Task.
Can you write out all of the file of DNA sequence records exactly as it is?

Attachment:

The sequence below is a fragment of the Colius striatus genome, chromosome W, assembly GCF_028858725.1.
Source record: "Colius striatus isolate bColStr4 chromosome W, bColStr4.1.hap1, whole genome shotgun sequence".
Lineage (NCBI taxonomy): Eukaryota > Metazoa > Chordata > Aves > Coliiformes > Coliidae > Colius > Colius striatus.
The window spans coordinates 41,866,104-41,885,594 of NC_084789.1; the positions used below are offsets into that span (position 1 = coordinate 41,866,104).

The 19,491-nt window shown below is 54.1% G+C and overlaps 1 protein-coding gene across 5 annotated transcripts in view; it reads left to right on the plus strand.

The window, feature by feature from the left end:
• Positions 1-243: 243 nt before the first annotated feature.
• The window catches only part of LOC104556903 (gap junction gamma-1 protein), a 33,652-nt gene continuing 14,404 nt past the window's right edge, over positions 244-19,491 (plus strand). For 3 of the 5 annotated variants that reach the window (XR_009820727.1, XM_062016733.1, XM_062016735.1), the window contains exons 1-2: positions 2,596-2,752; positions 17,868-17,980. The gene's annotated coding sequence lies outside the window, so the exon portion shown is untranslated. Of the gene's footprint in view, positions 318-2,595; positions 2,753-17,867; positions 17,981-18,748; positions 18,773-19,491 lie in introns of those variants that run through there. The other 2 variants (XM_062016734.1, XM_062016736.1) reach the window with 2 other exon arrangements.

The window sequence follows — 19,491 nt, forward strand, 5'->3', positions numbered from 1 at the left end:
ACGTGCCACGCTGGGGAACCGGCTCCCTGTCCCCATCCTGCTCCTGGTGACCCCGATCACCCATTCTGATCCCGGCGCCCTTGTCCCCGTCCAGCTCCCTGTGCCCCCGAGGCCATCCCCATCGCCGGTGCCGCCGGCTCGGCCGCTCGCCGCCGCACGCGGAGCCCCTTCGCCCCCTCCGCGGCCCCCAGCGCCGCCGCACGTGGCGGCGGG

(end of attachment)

The sequence below is a fragment of the Colius striatus genome, chromosome W, assembly GCF_028858725.1.
Source record: "Colius striatus isolate bColStr4 chromosome W, bColStr4.1.hap1, whole genome shotgun sequence".
Lineage (NCBI taxonomy): Eukaryota > Metazoa > Chordata > Aves > Coliiformes > Coliidae > Colius > Colius striatus.
The window spans coordinates 41,866,104-41,885,594 of NC_084789.1; the positions used below are offsets into that span (position 1 = coordinate 41,866,104).

The 19,491-nt window shown below is 54.1% G+C and overlaps 1 protein-coding gene across 5 annotated transcripts in view; it reads left to right on the plus strand.

The window, feature by feature from the left end:
• Positions 1-243: 243 nt before the first annotated feature.
• The window catches only part of LOC104556903 (gap junction gamma-1 protein), a 33,652-nt gene continuing 14,404 nt past the window's right edge, over positions 244-19,491 (plus strand). For 3 of the 5 annotated variants that reach the window (XR_009820727.1, XM_062016733.1, XM_062016735.1), the window contains exons 1-2: positions 2,596-2,752; positions 17,868-17,980. The gene's annotated coding sequence lies outside the window, so the exon portion shown is untranslated. Of the gene's footprint in view, positions 318-2,595; positions 2,753-17,867; positions 17,981-18,748; positions 18,773-19,491 lie in introns of those variants that run through there. The other 2 variants (XM_062016734.1, XM_062016736.1) reach the window with 2 other exon arrangements.

The window sequence follows — 19,491 nt, forward strand, 5'->3', positions numbered from 1 at the left end:
ACGTGCCACGCTGGGGAACCGGCTCCCTGTCCCCATCCTGCTCCTGGTGACCCCGATCACCCATTCTGATCCCGGCGCCCTTGTCCCCGTCCAGCTCCCTGTGCCCCCGAGGCCATCCCCATCGCCGGTGCCGCCGGCTCGGCCGCTCGCCGCCGCACGCGGAGCCCCTTCGCCCCCTCCGCGGCCCCCAGCGCCGCCGCACGTGGCGGCGGG